Xi Jinping in France: a diplomatic visit awaited by cognac and luxury brands

Chinese President Xi Jinping’s recent state visit to France aroused keen interest among French luxury brands. Trade issues, including the situation of the French cognac market in China, were at the heart of exchanges between French and Chinese leaders.


Chinese President Xi Jinping’s state visit to France from May 5 to 7, marking the 60th anniversary of diplomatic relations between the two countries, was rich in discussions and concerns.


In particular, the leaders addressed trade issues, the war in Ukraine and the situation in the Middle East, human exchanges (scientific, cultural and sporting cooperation) and global challenges (climate emergency, protection of biodiversity). The fate of French spirits, and cognac in particular, was at the heart of the discussions.


Last September, the European Union launched an investigation into subsidies granted to electric vehicles manufactured in China and exported to the EU. In retaliation, French cognac found itself subject to an anti-dumping investigation initiated by the Chinese authorities in January 2024.


“This was a direct response to Europe’s questioning of China’s policy of subsidizing its electric car industry,” explains Vincent Barbat, Partner at Kearney (formerly AT Kearney), in charge of luxury goods for Europe.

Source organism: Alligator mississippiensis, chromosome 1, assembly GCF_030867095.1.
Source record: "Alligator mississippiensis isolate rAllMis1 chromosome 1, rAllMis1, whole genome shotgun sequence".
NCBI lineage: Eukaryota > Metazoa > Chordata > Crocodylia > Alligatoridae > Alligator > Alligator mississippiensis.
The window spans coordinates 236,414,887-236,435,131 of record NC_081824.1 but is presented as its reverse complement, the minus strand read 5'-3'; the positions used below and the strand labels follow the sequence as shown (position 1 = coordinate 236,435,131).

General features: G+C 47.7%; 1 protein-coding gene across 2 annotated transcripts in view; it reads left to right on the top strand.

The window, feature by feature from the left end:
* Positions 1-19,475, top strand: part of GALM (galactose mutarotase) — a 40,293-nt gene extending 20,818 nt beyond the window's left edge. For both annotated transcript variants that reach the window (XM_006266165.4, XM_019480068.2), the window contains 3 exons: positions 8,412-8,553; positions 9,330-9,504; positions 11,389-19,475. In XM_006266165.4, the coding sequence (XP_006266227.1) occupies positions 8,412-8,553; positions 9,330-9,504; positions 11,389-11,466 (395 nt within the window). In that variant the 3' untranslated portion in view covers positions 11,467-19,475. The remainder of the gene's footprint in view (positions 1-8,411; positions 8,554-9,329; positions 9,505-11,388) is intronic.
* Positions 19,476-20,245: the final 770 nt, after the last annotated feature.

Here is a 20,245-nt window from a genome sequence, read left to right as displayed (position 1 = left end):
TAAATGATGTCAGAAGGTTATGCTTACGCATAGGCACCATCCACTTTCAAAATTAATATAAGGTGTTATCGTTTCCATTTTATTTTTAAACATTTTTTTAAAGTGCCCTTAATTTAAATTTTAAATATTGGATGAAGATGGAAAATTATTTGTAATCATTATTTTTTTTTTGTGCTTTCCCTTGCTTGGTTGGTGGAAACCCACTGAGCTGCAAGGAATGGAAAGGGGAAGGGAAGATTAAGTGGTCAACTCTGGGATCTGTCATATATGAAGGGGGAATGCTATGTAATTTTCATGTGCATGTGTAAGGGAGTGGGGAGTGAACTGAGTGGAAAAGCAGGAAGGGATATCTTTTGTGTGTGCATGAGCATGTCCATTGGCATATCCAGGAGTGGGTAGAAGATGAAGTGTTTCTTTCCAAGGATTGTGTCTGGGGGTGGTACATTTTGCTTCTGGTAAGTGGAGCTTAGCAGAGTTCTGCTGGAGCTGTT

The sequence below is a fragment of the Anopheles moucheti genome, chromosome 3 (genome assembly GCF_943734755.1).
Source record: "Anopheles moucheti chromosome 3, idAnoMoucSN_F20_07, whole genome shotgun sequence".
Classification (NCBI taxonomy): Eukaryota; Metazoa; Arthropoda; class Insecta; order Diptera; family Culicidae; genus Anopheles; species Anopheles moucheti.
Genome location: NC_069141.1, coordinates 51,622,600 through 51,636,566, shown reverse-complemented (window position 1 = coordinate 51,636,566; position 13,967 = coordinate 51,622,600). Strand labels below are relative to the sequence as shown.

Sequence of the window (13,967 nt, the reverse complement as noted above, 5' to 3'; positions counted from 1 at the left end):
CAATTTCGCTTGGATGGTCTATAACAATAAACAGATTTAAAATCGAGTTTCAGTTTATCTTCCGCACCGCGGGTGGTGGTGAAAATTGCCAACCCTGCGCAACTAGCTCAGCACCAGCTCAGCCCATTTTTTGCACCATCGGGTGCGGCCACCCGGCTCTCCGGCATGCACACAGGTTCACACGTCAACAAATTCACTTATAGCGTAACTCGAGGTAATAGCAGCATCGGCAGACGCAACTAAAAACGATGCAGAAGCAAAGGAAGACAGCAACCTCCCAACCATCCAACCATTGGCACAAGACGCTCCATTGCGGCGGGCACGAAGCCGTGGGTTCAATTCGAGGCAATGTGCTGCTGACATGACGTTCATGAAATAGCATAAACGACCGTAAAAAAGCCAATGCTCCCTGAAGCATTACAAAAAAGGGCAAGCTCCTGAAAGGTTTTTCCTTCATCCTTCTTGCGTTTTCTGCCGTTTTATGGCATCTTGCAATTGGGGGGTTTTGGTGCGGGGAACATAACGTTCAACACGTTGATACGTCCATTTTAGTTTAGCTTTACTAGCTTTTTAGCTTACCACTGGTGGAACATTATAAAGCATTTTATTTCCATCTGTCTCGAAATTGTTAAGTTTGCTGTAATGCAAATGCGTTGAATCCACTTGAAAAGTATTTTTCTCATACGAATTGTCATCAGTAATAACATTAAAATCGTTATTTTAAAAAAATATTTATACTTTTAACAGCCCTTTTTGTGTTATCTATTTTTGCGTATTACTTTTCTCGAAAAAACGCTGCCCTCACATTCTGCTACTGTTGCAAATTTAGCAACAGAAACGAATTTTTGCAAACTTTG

The Chinese investigation could potentially lead to an increase in customs duties, threatening the crucial cognac market in China. French luxury brands, heavily dependent on this market, have been hoping for clarification during Xi Jinping’s visit.


No customs duties


At the end of their private meeting in Paris, the two leaders reportedly ruled out the possibility of imposing provisional customs duties pending the conclusions of the investigation. Emmanuel Macron spoke on Monday of his Chinese counterpart’s “wish” not to “see applied” the Chinese “provisional measures” targeting French cognac, after offering him bottles.


“I thank the President for his openness regarding the provisional measures on French cognac and his wish not to see them applied”, said the French head of state.


This threat had a paralyzing effect on cognac producers, notably Remy Cointreau, which was bearing the full brunt of the slowdown in the Chinese and American markets. French cognac and armagnac account for 95% of European spirits exports to China, raising serious concerns about a possible increase in customs duties as a result of this investigation. This procedure, which will continue until 2025, comes at a particularly difficult time, with cognac exports down 20% in 2023 after two record years. The cognac industry, which relies on China as its second-largest market, accounting for 20% of sales by volume, was hoping for a revival in this country.


Behind the scenes, the Bureau national interprofessionnel du cognac (BNIC) and all the cognac players mobilized and succeeded in meeting the Chinese Minister of Commerce at the beginning of April. On March 13, the Chinese Ministry of Commerce announced its intention to include the three largest cognac housesHennessy, Martell and Rémy Martin – in the procedure.


Beauty under pressure


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Featured photo : © Press

Picture of Hugues Reydellet
Hugues Reydellet
Hugues Reydellet is a young and passionate journalist whose favorite subjects are economy, culture, gastronomy, but also cars, and sports. With a sharp pen and an insatiable curiosity, Hugues is constantly on the lookout for new hot information to report.

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